Additional living space in the garden? Yes please.
Add some comfy furniture and, voila! You’ve got just the spot to escape to on a summer’s day with a pot of tea and the latest bestseller. An area to relax and enjoy the garden from with family and friends. Somewhere to unwind after a long day with a glass of fizz and bag of twiglets.
But are you simply wanting a bolt hole with some comfy chairs? Or are you thinking about utilising the space for a home office, gym or outdoor dining area with tables and chairs?
You can create your perfect garden room in a log cabin or a summerhouse. Both are just the job to provide you with the extra space to do whatever you want with.
However, out of the two, what are the differences in their shape and size? Which would be best to use all year round? How do their wall thickness and construction differ? Which is more expensive?
Take a look below at the main differences between a log cabin and a summerhouse to help you make an informative decision on which is the best for you.
With sizes ranging from 8ft to anything up to about 23ft wide, a log cabin provides ample space for a good sized living area or would be ideal to turn into a home office or gym.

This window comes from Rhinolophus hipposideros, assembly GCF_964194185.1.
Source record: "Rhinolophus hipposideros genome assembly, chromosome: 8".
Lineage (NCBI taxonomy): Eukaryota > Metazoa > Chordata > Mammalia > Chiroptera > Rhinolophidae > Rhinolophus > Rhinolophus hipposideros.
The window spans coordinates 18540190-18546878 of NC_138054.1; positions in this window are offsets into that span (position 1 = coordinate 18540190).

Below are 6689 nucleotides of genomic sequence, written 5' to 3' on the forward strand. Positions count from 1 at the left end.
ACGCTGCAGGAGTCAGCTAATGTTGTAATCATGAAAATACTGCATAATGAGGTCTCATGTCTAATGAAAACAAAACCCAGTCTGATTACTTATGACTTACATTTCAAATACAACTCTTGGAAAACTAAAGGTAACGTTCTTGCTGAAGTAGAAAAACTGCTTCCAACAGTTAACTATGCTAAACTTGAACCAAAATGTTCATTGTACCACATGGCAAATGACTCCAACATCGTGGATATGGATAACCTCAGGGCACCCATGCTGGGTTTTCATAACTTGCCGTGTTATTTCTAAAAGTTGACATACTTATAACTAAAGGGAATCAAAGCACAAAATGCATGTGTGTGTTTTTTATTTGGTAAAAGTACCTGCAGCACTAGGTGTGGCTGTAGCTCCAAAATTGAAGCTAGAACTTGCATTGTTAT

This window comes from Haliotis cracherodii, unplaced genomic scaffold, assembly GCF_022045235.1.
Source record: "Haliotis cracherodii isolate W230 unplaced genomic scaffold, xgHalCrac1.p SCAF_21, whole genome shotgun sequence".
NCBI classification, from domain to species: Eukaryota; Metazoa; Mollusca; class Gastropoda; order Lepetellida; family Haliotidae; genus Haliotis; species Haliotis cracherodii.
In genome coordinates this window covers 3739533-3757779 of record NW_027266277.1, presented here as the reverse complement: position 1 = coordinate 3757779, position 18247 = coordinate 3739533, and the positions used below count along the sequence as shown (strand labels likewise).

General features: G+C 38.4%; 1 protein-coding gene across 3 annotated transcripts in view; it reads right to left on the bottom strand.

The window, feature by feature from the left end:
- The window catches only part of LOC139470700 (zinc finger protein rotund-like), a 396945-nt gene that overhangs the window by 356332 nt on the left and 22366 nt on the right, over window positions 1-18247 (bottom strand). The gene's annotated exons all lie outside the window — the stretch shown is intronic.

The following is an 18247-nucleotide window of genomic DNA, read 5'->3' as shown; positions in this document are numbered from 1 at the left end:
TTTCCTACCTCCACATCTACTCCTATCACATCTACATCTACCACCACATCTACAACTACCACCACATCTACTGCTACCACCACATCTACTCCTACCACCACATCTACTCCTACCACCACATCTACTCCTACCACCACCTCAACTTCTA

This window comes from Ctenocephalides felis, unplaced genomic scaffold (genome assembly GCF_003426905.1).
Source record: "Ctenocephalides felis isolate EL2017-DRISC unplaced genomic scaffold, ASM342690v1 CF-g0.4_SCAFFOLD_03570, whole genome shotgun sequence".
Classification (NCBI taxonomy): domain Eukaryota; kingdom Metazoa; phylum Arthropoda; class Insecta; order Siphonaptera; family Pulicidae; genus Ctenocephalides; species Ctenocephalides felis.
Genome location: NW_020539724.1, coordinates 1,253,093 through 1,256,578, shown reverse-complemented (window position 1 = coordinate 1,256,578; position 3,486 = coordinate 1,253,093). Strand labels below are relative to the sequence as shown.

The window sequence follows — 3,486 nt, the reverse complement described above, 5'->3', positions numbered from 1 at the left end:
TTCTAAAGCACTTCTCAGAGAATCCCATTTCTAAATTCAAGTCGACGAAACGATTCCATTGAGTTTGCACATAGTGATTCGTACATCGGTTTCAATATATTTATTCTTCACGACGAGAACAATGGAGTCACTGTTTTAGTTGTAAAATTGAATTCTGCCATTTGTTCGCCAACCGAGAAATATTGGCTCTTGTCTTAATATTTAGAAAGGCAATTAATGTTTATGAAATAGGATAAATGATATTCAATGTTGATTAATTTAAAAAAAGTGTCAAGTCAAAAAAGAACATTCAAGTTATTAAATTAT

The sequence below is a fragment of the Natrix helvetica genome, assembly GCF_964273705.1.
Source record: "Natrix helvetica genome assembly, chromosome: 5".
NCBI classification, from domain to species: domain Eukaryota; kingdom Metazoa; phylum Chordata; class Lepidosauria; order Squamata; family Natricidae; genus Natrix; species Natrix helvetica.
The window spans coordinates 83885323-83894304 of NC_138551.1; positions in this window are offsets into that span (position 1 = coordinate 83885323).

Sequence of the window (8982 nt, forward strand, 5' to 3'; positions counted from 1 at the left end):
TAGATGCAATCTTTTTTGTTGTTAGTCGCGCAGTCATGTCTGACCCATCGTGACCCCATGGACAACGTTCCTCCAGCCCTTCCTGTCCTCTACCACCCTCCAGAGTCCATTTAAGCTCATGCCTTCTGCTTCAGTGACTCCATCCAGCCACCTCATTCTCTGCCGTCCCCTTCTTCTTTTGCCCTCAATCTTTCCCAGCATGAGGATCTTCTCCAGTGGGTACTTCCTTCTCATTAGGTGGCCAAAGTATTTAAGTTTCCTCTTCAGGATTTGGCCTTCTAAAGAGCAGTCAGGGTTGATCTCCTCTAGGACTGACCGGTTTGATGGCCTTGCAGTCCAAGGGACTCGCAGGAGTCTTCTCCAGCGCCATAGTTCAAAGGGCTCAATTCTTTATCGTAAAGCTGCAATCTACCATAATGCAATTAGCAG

Smaller and more compact than a log cabin, the size of a summerhouse can range from a cosy 7ft x 5ft to anywhere up to 12ft or 14ft wide. The most popular size for a small summerhouse is 6ft x 8ft, the perfect area for a homely garden room with a view with space for some comfy furniture or a small table and chairs for a spot of alfresco dining.
Compared with summerhouses, log cabins are built with thicker and heavier walls, more often than not using high grade, slow growing timber, eg. Nordic Spruce, where the grain of the wood is dense and particularly tight. The advantage of this is that there will be no warping or bending of the wood in the cabin walls, floors or roof. The thickness of the logs also provides more insulation and makes cabins an ideal garden building for use all year round. The thicker the log the more heat efficient it will be!
Log thickness for a cabin typically ranges from 28mm, 34mm, 44mm up to 70mm. For year-round use, you will need to choose at least 44mm thickness – the timber is thick enough to protect against heat loss and insulate the cabin in winter. Do bear in mind, however, that insulation and heat loss are not only dependent on the thickness of the walls – see my blog How to Insulate a Log Cabin for further advice on this.
Summerhouses typically have a wall thickness of 7mm to 12mm which is ideal for the warmer summer months but not suitable for providing insulation for autumn and winter.
The cladding on a log cabin or summerhouse is how the timber boards are constructed to form the walls.
Solid logs – A defining feature of almost all log cabins is their construction using solid logs with overlapping corner connections with the logs stacked on top of each other. This creates a sturdy and durable garden building, excellent at withstanding the elements. It also gives cabins their traditional look.